White Sox chairman Jerry Reinsdorf on Ozzie Guillen: “There’s an old saying they say about people that, ‘When they made him, they threw away the mold.’ In Ozzie’s case, there was no mold.” But there were three boys, all of whom are apparently like Ozzie. The family is profiled in an MLB.com piece today.
The framing device of the story: give the Guillen Family their own reality show. They come off nice and normal here, but based on what I’ve seen of Ozzie Guillen in moments of off-the-record candor, such a beast would be a runaway ratings sensation. As far as quality it would easily be the second best reality show of all time. (first place will never be matched).
If MLB Network is going to give a whole season to the Phillies freakin’ bullpen, anyone who opposes devoting a couple of steadycams to the Guillen family should be fired immediately.
The Astros’ bullpen did yeoman’s work in place of the injured Dallas Keuchel on Monday against the Tigers. Keuchel is temporarily sidelined with a pinched nerve in his neck.
Brad Peacock made the spot start, limiting the Tigers to one hit and two walks with eight strikeouts over 4 1/3 innings. Chris Devenski took over with one out in the fifth, finishing out that inning as well as the sixth and seventh, facing the minimum. Will Harris pitched a perfect eighth and Ken Giles closed out the 1-0 victory in the ninth. Devenski, Harris, and Giles each had two strikeouts.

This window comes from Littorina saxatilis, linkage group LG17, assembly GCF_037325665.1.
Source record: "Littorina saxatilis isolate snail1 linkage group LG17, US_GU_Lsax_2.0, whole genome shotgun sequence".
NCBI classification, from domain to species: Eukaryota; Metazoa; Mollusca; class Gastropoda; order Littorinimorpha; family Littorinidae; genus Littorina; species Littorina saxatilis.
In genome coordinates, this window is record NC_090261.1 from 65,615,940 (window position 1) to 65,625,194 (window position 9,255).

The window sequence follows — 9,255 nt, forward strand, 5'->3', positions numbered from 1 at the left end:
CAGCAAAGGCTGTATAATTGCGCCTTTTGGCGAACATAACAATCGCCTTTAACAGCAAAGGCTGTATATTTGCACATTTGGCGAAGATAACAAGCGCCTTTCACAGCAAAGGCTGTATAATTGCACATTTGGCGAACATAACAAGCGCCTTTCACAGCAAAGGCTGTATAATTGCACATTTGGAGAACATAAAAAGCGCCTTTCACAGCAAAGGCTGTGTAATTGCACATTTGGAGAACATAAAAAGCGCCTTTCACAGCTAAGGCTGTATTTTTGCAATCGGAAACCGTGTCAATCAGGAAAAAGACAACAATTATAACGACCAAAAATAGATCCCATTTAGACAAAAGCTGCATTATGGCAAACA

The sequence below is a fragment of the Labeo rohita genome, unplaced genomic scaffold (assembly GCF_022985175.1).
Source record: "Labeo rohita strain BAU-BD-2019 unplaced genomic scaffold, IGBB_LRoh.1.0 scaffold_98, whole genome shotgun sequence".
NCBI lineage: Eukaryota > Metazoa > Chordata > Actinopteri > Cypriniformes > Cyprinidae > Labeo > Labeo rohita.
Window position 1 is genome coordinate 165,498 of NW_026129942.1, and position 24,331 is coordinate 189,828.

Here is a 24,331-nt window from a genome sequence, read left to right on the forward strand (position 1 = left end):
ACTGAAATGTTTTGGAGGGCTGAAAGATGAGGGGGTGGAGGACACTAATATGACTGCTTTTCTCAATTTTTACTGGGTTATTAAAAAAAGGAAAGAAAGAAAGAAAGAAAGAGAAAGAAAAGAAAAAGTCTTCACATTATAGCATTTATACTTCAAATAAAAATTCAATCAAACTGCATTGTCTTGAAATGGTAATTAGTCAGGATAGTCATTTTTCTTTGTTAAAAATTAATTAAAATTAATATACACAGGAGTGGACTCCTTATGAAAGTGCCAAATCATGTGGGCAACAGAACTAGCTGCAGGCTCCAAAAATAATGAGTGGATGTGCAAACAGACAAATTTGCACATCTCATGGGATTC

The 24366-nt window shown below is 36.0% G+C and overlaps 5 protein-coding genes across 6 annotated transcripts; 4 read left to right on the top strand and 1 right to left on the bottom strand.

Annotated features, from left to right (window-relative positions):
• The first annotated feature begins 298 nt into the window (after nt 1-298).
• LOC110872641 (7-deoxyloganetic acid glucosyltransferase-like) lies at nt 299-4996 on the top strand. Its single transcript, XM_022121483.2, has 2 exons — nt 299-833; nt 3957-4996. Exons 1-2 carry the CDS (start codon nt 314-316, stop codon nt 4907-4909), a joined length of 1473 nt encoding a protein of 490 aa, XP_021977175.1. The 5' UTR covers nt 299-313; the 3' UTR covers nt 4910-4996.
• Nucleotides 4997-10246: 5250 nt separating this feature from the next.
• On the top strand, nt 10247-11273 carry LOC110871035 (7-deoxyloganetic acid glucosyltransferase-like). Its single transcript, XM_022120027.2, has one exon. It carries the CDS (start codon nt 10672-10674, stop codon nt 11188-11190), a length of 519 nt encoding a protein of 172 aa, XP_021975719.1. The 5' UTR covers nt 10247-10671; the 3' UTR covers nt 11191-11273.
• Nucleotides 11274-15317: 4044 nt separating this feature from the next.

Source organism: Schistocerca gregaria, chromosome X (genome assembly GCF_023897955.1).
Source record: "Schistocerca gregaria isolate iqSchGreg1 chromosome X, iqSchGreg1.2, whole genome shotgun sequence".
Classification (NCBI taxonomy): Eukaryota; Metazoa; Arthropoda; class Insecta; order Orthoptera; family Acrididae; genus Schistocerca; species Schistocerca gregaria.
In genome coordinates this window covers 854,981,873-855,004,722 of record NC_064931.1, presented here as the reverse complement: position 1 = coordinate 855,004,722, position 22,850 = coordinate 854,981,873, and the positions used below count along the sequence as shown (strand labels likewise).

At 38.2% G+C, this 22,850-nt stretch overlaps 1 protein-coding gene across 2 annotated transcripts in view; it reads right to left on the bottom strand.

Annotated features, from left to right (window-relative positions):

The Astros scored their only run in the bottom of the first inning as George Springer drew a leadoff walk, then scored on Jose Altuve‘s one-out double. Tigers starter Brad Fulmer pitched well enough to win on most days, giving up the lone run in seven frames.
After Monday’s win, the Astros became the first team to reach 30 wins, sitting on a 30-15 record. With a +55 run differential, even their expected record matches up with their actual record.
Braves second baseman Brandon Phillips became the 337th player in baseball history to hit 200 career home runs, driving a solo home run to left-center field during Monday night’s home game against the Pirates. Phillips is the 14th second baseman (who played a min. of 75 percent of his career games at the position) to rack up at least 200 career home runs.
Phillips, 35, entered Monday’s action batting .290/.345/.405 with two home runs and 12 RBI in 142 plate appearances. If he’s anything, he’s consistent, as he finished with an adjusted OPS between 90-99 (100 is average) every year between 2012-16 and it was sitting at 97 coming into Monday.